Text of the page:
He was brought to a back entrance and warned not to trespass. Dazedly, he stepped out into the chilling rain. It seeped into his clothes and left him cold and shivering; he despised the rain and the sudden clarity it bought. He couldn’t go the underground parking for his car; the crowd would accost him there. With a heavy heart and an impending sense of panic, he trudged toward his flat, which was thankfully not too far from his workplace. The rain continued to pelt him, and every now and then, he wiped his face with his hands. It was his hands that had done this, his stupid, opinionated, reckless hands. He was a block away from his flat when he saw them; the mob had gotten ahold of his address and was now protesting in front of his home. He would have to come back, but where to go?
An idea struck him. He’d go to his old teacher’s house. Old Lady wouldn’t deny him refuge, not for one or two nights, depending on how insistent the protestors were. His phone was still in his pocket so he pulled it out and searched for her contact. She was rather hesitant at first, but then welcomed him home. It was the place he’d run to when his own parents had pushed him out the door with nothing but a suitcase of his belonging and some change. The loft was where he’d spent his time whenever he wasn’t in college.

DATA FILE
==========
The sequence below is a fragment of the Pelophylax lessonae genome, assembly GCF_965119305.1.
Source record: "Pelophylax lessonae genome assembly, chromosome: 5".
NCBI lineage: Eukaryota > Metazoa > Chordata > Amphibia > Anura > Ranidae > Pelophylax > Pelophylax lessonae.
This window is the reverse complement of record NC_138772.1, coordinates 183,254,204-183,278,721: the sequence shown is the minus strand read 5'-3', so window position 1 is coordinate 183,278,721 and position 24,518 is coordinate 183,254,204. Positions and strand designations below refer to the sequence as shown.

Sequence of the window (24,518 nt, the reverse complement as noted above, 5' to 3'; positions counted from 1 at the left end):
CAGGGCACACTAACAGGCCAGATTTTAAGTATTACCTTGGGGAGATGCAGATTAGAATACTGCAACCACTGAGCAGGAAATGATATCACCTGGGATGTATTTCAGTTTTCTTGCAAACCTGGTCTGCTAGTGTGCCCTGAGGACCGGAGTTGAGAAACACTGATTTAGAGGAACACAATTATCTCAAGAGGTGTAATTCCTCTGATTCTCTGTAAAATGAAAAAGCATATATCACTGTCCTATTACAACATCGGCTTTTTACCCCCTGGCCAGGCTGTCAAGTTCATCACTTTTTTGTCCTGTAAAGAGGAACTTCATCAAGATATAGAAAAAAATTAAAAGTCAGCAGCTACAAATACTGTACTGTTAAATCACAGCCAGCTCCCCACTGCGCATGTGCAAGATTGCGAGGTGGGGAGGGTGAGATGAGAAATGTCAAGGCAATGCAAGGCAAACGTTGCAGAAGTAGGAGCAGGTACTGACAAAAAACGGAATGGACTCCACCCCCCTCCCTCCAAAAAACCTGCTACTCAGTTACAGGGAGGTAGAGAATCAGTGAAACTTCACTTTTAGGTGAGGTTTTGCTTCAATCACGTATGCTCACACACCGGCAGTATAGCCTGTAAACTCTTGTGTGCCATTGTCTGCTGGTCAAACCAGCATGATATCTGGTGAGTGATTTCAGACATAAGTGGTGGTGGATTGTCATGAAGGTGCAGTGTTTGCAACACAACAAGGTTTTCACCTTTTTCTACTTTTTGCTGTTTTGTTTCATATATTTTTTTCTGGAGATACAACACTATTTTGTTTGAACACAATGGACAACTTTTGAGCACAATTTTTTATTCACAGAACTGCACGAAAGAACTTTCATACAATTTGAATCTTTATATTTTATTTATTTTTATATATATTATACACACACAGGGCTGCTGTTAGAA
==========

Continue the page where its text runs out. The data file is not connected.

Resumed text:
An unfamiliar woman opened the door.
“Here for Old Lady?” she briskly asked, and without listening to his answer stood back to let him in.
“Who’re you?” he questioned, a little miffed his mentor hadn’t come to the door like she always did.
“I’m the nurse.”
The rain had chilled him to the core, and a shiver went down his spine. Since when did the headstrong woman need a nurse? It hadn’t been that long…
“Just two years, Adam.” She answered his question out loud, as he stopped dead at the threshold of the room. She was in her bed, with various machines hooked up. Her head was covered with a silver scarf, in imitation of her real silvery mane of hair, and the wrinkles in her skin were set deep. Her skin had the pallor of a dying person. She was older than he’d ever seen her, and his hopelessness increased.
“Old Lady, you’re –